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09/09/2022
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WorkScoop
A top Treasury Department official says the U.S. "will not tolerate Iran’s increasingly aggressive cyber activities." The creator platform Patreon ousts security staff and takes heat for it. And the State Department's bounties-for-hackers program yields results. This is CyberScoop for Sept. 9.

Iran sanctioned over cyberattacks

The Treasury Department announced sanctions on Friday against Iran’s Ministry of Intelligence and Security and its Minister of Intelligence in response to “cyber-enabled activities against the United States and its allies.” The announcement comes two days after the Albanian Prime Minister Edi Rama formally blamed the Iranian government for the attack and took the unprecedented step of severing diplomatic relations with Iran based on the cyberattack, giving Iranian personnel 24 hours to leave the country. The U.S. had pledged to take action against Iran. AJ Vicens reports.


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Patreon lays off security team

Patreon laid off its security team this week, according to several former employees, sparking cybersecurity concerns among users who are increasingly threatening to leave the platform.The layoffs gained visibility after noted privacy lawyer Whitney Merrill tweeted a LinkedIn post from former Patreon privacy engineer Emily Metcalfe. “Wouldn’t trust my data there,” Merrill said on Twitter. Patreon, which boasts as many as 8 million monthly users on its platform for fans to support creators and artists, suffered a major breach in 2015. Tonya Riley has more.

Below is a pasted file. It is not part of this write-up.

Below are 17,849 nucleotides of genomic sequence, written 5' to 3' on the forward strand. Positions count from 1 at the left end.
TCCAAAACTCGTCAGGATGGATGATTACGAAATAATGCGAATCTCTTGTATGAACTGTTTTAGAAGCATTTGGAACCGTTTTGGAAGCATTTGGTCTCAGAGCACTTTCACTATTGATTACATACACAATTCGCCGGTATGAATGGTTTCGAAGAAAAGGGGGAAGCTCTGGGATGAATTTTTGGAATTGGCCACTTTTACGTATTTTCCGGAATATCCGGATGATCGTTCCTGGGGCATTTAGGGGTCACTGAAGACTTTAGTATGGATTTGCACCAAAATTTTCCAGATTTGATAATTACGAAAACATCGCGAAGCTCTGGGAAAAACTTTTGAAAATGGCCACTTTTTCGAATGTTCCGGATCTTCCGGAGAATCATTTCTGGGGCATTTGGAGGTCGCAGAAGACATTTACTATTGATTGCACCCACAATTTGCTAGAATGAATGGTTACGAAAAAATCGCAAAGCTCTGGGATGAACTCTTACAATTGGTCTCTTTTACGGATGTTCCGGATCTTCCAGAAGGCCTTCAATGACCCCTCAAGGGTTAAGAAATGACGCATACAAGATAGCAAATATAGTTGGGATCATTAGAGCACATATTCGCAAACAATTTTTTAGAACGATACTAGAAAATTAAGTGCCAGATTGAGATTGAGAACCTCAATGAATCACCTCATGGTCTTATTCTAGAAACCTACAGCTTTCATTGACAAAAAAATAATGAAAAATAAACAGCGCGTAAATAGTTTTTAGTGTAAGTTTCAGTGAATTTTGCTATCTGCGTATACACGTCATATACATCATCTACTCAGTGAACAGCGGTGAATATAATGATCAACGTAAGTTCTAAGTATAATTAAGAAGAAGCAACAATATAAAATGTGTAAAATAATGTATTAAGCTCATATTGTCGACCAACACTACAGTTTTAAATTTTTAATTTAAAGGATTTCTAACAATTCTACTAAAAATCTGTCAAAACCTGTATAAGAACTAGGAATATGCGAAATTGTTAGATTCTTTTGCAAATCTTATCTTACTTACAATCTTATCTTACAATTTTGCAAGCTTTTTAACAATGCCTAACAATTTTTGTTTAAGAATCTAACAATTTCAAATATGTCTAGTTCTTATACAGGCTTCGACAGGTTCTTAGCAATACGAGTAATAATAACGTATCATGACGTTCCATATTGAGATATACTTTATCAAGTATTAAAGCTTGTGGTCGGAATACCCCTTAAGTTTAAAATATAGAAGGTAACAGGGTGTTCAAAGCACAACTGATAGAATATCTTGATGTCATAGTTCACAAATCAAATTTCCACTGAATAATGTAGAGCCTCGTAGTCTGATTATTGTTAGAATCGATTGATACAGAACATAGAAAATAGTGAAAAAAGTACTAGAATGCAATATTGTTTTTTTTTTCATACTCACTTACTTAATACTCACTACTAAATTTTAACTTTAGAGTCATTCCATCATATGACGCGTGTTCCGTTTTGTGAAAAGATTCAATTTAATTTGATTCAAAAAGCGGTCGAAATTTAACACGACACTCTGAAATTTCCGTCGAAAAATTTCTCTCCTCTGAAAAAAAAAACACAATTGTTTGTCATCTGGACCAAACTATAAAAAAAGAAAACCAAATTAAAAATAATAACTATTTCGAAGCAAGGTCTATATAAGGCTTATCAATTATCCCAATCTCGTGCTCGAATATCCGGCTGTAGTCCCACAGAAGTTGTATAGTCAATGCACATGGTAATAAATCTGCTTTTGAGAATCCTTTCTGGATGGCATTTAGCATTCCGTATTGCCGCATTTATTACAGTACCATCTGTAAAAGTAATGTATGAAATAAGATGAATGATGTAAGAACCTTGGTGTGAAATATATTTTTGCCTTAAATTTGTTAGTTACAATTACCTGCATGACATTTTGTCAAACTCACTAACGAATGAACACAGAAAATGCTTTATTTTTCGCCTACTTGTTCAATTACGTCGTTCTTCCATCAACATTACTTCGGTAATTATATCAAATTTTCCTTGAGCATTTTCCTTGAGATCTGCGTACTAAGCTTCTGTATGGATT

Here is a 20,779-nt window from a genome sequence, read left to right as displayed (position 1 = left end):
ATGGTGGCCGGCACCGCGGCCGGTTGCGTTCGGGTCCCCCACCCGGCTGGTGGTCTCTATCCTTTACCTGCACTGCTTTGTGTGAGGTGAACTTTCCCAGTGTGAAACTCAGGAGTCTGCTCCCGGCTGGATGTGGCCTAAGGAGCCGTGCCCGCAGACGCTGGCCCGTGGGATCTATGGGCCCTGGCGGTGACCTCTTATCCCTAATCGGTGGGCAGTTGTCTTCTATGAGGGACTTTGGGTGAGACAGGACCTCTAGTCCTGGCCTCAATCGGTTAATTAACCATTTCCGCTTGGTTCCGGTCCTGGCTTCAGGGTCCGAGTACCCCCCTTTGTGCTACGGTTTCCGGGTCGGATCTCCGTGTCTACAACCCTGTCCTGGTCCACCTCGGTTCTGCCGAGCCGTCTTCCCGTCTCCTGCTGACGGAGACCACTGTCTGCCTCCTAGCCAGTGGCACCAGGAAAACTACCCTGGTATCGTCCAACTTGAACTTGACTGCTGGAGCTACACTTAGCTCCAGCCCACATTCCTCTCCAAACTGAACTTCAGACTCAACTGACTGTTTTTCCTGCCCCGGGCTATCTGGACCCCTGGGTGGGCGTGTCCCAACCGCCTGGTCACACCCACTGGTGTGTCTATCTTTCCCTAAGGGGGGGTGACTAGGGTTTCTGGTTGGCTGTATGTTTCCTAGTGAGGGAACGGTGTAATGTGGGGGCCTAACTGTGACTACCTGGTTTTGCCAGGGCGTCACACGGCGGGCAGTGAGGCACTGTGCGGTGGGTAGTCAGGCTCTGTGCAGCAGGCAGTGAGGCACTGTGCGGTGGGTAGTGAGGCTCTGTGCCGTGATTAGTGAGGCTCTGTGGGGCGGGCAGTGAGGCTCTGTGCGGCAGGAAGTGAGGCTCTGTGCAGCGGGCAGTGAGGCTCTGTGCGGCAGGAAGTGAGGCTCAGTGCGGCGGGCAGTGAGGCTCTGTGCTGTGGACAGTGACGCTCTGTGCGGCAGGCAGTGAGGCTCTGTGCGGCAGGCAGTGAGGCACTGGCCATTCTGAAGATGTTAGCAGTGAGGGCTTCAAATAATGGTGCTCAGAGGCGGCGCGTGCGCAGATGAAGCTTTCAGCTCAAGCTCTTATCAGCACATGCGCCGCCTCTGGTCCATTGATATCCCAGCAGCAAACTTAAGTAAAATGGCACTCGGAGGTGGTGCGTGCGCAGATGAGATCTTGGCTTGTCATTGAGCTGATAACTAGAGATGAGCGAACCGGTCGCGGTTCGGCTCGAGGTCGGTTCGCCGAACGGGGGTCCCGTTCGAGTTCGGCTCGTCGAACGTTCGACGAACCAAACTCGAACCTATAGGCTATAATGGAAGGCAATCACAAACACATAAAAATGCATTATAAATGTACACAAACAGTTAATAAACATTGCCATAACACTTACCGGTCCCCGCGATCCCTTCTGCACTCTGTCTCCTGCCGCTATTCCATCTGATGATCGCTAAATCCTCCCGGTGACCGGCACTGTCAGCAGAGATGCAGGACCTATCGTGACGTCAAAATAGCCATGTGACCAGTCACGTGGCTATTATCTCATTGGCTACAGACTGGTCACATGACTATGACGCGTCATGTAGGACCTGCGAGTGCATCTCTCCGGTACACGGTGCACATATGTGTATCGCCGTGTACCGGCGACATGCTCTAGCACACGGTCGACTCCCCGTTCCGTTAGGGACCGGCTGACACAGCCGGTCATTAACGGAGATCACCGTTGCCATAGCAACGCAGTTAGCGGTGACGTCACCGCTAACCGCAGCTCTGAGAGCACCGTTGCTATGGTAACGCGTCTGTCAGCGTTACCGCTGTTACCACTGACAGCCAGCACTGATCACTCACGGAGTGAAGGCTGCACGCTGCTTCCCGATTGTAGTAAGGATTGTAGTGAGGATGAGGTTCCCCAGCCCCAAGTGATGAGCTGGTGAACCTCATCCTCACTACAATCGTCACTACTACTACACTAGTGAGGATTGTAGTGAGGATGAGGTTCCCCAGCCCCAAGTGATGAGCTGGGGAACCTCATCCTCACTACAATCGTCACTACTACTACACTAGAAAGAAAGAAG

U.S. bounties for cybercriminals bear fruit

The State Department’s program offering rewards of up to $10 million for tips leading to the apprehension of cybercriminals is paying off, FBI Assistant Director for Cyber Bryan Vorndran said Wednesday. “Recently the US government has also started to leverage something that was traditionally used in counterterrorism, Rewards for Justice,” Vorndran said. “It’s essentially incentivizing individuals who have intimate knowledge of a criminal conspiracy, whether nation-state or not, to report to the U.S. government. … That has actually born fruit at this point.” Suzanne Smalley covers it.


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There's a reason for our trust issues.


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